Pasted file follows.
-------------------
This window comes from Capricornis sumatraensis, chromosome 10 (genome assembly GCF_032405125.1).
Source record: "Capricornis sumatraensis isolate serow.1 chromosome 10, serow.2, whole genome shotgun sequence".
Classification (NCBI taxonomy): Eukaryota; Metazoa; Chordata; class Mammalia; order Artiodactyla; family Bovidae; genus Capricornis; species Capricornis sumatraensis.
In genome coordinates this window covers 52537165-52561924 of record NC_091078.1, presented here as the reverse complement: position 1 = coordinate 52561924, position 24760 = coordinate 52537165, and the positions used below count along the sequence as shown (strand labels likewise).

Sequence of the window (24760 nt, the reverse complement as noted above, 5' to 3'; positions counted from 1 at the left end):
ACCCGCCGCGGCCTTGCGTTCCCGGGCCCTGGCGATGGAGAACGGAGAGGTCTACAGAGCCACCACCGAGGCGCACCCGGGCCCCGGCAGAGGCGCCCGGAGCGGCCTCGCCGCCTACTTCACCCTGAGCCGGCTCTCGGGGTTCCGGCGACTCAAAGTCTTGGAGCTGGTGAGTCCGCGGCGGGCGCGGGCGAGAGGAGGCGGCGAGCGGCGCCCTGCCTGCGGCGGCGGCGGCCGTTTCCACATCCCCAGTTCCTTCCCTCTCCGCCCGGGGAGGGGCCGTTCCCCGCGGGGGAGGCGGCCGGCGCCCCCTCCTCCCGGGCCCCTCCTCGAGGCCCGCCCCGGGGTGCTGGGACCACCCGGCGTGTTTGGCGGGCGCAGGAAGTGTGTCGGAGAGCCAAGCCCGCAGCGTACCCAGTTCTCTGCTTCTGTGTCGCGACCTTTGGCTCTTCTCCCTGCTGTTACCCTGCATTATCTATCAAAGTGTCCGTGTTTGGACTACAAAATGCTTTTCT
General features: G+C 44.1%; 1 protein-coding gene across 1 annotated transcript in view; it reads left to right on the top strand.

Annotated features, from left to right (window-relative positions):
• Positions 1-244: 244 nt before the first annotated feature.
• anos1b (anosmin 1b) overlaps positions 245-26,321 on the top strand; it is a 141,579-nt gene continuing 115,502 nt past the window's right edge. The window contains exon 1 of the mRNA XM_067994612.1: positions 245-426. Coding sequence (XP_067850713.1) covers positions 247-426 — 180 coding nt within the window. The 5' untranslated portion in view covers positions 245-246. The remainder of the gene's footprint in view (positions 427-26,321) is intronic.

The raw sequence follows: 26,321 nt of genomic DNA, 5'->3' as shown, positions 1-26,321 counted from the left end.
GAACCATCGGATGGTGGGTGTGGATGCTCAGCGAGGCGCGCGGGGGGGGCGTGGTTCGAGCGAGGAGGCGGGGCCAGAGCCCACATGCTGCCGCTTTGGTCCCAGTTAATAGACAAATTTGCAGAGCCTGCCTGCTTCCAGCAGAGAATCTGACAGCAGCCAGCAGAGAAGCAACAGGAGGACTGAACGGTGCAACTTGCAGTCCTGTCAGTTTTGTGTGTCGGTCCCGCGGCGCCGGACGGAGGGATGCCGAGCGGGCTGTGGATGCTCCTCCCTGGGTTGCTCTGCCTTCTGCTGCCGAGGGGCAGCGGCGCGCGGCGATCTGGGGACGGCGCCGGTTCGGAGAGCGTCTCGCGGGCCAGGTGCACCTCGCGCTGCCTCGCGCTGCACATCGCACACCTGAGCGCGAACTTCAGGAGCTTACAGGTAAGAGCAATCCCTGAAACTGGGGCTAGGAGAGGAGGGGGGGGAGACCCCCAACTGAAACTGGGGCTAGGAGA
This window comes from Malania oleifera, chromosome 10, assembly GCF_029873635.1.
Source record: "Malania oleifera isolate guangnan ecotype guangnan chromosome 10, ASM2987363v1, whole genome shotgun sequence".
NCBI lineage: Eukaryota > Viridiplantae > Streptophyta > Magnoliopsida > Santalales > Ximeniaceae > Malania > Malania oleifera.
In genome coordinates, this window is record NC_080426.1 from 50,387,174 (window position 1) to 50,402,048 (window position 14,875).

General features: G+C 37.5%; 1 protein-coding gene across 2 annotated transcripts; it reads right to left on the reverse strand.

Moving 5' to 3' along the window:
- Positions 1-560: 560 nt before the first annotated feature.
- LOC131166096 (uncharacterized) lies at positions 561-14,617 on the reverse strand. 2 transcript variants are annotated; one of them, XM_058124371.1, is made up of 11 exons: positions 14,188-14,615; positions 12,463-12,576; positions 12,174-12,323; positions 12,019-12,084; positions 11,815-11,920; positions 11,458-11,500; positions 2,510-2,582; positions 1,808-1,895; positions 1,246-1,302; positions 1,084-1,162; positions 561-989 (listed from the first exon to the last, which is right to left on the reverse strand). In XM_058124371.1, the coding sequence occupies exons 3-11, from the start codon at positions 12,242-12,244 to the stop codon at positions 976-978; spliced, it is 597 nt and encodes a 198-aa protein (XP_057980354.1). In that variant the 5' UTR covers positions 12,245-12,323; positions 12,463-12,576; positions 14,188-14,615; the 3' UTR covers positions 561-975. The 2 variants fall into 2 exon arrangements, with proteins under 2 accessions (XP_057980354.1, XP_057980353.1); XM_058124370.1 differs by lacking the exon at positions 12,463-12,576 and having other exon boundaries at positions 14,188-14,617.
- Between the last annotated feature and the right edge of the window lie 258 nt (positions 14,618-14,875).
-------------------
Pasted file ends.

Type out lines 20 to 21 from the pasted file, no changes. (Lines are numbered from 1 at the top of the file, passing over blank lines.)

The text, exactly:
- LOC131166096 (uncharacterized) lies at positions 561-14,617 on the reverse strand. 2 transcript variants are annotated; one of them, XM_058124371.1, is made up of 11 exons: positions 14,188-14,615; positions 12,463-12,576; positions 12,174-12,323; positions 12,019-12,084; positions 11,815-11,920; positions 11,458-11,500; positions 2,510-2,582; positions 1,808-1,895; positions 1,246-1,302; positions 1,084-1,162; positions 561-989 (listed from the first exon to the last, which is right to left on the reverse strand). In XM_058124371.1, the coding sequence occupies exons 3-11, from the start codon at positions 12,242-12,244 to the stop codon at positions 976-978; spliced, it is 597 nt and encodes a 198-aa protein (XP_057980354.1). In that variant the 5' UTR covers positions 12,245-12,323; positions 12,463-12,576; positions 14,188-14,615; the 3' UTR covers positions 561-975. The 2 variants fall into 2 exon arrangements, with proteins under 2 accessions (XP_057980354.1, XP_057980353.1); XM_058124370.1 differs by lacking the exon at positions 12,463-12,576 and having other exon boundaries at positions 14,188-14,617.
- Between the last annotated feature and the right edge of the window lie 258 nt (positions 14,618-14,875).